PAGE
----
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  1. M Muir
  1. BMJ Journals;

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    Secondary treatment improves outcomes

    Mortality following acute myocardial infarction in an English health district improved significantly over a five year period, corresponding directly with an increase in secondary treatment of cholesterol levels.

    Each year, around 300 000 people in England suffer an acute myocardial infarct and coronary heart disease in general claims over 110 000 lives—figures the United Kingdom government is aiming to reduce with the recent publication (in 2000) of the National Service Framework for coronary heart disease.

    In the five year period before that report (and its recommendations for increased secondary treatment) was published, the authors found that mortality at 30 days after myocardial infarct showed an annual reduction of 9%. Almost three quarters of one year survivors had their serum lipids measured in 1995, with the proportion rising year on year to 88% in 1999. The recommended target for total cholesterol (<5 mmom/l) was achieved by 27% of men and 23% of women admitted in 1995 and rose to 74% and 53% respectively for those admitted in 1999.

    While demonstrating the advantages of secondary treatment in general and cholesterol lowering in particular following myocardial infarction, the data highlight worrying sex differences: men were 1.60-fold more likely than women to have their cholesterol levels tested after myocardial infarction, and women had a higher incidence of mortality, both at 30 days and one year after infarct. This suggests that women receive less rigorous care than men after myocardial infarction and naturally leads to questions regarding why this happens and how it can be prevented in future. (


    Childbirth blights sight in central india

    A significant association was found between childbearing and risk of sight impairing cataract in central India. Having more than three babies doubled the risk, with each additional birth increasing the risk by 20%. (


    Surgical staff in the Chattisgarth Eye Hospital in the Raipur district of Madhya Pradesh in Central India noticed that comparatively young women represented a disproportionate amount of patients receiving surgery for sight impairing cataract. A case-control study was organised in conjunction with colleagues at the Institute of Ophthalmology in the UK and showed an odds ratio of 1.2 for cataract after one to three births, rising to 1.7 for four births and further to 4.1 for more than six births. The birth effect was independent of age, socioeconomic status, body mass index, and repeated severe dehydration, all putative risk factors for cataract.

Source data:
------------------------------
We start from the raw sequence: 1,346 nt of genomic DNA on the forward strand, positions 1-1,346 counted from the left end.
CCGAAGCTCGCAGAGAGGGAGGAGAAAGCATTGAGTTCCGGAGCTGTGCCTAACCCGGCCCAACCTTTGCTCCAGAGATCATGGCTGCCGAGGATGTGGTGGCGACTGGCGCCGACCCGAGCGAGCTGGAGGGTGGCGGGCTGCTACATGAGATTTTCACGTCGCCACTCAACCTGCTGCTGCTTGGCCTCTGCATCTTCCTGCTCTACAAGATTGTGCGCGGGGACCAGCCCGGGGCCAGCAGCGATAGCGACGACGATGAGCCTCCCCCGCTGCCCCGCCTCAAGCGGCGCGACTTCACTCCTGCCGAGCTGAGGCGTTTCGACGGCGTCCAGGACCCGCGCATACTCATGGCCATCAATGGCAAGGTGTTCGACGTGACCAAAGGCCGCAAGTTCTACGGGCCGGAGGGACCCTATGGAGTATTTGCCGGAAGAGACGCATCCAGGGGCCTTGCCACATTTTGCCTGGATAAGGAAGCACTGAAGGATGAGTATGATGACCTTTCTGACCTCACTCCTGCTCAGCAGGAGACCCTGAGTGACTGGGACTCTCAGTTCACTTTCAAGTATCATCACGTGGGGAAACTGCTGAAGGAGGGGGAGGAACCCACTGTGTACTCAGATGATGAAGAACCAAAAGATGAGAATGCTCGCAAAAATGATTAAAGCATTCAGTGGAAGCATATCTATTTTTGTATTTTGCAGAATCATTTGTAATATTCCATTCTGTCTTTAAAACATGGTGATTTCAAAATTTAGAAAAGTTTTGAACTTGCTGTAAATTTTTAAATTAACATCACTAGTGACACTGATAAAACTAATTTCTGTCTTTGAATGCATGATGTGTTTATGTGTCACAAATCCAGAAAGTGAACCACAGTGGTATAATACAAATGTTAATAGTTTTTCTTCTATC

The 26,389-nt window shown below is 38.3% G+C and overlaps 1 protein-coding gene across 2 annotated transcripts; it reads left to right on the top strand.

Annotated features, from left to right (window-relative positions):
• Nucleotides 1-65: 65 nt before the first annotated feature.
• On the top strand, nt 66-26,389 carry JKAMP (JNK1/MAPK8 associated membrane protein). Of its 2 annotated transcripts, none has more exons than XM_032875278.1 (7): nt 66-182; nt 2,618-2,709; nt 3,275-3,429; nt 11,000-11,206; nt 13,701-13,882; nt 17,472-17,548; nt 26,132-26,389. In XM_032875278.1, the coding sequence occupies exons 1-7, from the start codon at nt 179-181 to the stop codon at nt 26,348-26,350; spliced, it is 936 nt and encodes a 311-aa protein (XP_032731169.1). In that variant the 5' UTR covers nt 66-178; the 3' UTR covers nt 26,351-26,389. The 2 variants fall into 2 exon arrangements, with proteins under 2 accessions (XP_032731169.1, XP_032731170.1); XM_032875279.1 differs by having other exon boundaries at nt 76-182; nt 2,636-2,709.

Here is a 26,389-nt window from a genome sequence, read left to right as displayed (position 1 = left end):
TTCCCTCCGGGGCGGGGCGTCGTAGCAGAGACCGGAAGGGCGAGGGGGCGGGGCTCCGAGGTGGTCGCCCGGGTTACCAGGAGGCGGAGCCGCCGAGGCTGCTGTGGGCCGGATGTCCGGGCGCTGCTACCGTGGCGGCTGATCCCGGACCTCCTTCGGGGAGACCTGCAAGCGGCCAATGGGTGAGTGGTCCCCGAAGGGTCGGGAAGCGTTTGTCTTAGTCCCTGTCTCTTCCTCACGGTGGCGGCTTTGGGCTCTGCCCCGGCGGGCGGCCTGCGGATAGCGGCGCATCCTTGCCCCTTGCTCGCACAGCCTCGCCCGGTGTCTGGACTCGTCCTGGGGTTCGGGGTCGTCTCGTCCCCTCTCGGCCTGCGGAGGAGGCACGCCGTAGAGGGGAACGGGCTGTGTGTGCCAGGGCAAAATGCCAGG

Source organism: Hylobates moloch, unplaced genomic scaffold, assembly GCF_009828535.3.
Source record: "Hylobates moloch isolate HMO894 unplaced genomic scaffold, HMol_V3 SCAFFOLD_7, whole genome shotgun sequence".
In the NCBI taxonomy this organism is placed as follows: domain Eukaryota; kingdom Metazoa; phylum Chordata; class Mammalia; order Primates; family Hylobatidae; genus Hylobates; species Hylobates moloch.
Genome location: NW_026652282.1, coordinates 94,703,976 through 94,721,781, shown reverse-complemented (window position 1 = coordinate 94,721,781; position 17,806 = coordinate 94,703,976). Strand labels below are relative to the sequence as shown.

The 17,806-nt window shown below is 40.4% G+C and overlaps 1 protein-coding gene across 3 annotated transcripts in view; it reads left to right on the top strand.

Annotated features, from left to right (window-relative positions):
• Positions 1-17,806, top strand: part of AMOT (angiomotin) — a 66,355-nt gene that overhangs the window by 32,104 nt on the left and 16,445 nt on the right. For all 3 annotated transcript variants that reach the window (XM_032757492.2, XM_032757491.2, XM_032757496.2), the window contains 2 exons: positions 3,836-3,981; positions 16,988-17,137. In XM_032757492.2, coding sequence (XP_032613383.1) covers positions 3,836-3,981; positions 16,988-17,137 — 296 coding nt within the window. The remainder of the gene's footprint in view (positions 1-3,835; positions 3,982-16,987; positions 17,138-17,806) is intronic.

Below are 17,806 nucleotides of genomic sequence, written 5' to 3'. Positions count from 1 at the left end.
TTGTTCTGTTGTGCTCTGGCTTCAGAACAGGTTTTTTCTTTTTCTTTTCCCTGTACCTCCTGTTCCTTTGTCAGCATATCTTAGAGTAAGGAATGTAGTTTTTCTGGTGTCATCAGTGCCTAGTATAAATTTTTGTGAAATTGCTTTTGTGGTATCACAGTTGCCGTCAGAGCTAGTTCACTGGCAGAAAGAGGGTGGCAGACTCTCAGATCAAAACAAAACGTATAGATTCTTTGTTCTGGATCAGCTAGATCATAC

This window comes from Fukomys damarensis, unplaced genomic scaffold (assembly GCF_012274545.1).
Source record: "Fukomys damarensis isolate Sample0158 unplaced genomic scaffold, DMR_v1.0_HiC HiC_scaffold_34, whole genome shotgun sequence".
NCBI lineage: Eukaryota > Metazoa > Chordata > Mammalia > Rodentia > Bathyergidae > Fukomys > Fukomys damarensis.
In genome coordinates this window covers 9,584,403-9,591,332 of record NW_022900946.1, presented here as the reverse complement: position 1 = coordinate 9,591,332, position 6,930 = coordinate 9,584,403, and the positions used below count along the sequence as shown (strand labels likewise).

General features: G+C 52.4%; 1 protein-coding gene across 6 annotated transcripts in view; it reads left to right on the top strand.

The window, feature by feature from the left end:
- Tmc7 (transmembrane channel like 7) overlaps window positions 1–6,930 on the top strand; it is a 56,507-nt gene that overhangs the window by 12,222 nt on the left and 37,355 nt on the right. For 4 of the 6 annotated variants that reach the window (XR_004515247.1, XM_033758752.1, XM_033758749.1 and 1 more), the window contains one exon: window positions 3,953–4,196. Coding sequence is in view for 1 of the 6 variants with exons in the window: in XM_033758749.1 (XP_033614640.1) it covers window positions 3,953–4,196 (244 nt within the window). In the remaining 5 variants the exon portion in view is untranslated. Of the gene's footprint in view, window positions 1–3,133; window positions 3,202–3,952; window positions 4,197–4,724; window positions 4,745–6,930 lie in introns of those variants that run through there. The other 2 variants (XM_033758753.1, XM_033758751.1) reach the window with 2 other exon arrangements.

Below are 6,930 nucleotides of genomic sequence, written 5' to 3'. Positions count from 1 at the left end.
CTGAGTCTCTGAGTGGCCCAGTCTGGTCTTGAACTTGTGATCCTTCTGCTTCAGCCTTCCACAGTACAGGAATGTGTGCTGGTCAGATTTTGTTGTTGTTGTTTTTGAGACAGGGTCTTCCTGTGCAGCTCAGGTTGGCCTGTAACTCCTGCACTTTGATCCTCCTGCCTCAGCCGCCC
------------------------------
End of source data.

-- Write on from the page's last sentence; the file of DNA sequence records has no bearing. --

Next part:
The challenge now is to identify the cataract specific risk factors that mothers may be exposed to during pregnancy and childbirth, particularly under poor socioeconomic conditions.

    No smog without ire

    Children living in areas of high pollution are at risk of developing vitamin D deficiency rickets and should be offered vitamin D supplements. (


    The most important source of vitamin D is that produced in the skin after exposure to ultraviolet B sunlight, and there is increasing concern that smog created by industrial and vehicular emissions absorbs ultraviolet B photons, thus reducing the cutaneous vitamin D synthesis.

    Researchers recruited a total of 57 children from Delhi, India, who lived in two areas of the city with disparate pollution levels, and hypothesised that serum total 25-hydroxycholecalciferol (25(OH)D)—a reliable measure of vitamin D status—would be lower in those from the heavily polluted area. They were right: mean 25(OH)D of children in the more polluted area was 12.4 (7) ng/ml, compared with 27.1 (7) ng/ml in children in the less polluted area. The authors also measured the amount of ultraviolet B sunlight to reach the ground in both areas and found that significantly more did so in the less polluted area.

    The findings swell unease about the public health effects of our increasingly polluted planet, and confirm the importance of pollution on reducing effective ultraviolet B levels, even in traditionally sunny countries at low latitudes (see fig 1). The authors recommend the introduction of a vitamin D supplement programme and are currently evaluating the potential effectiveness of such a programme through a large randomised trial.

    Figure 1

    Photo credit: Mark Duerksen, Dallas, Texas, USA.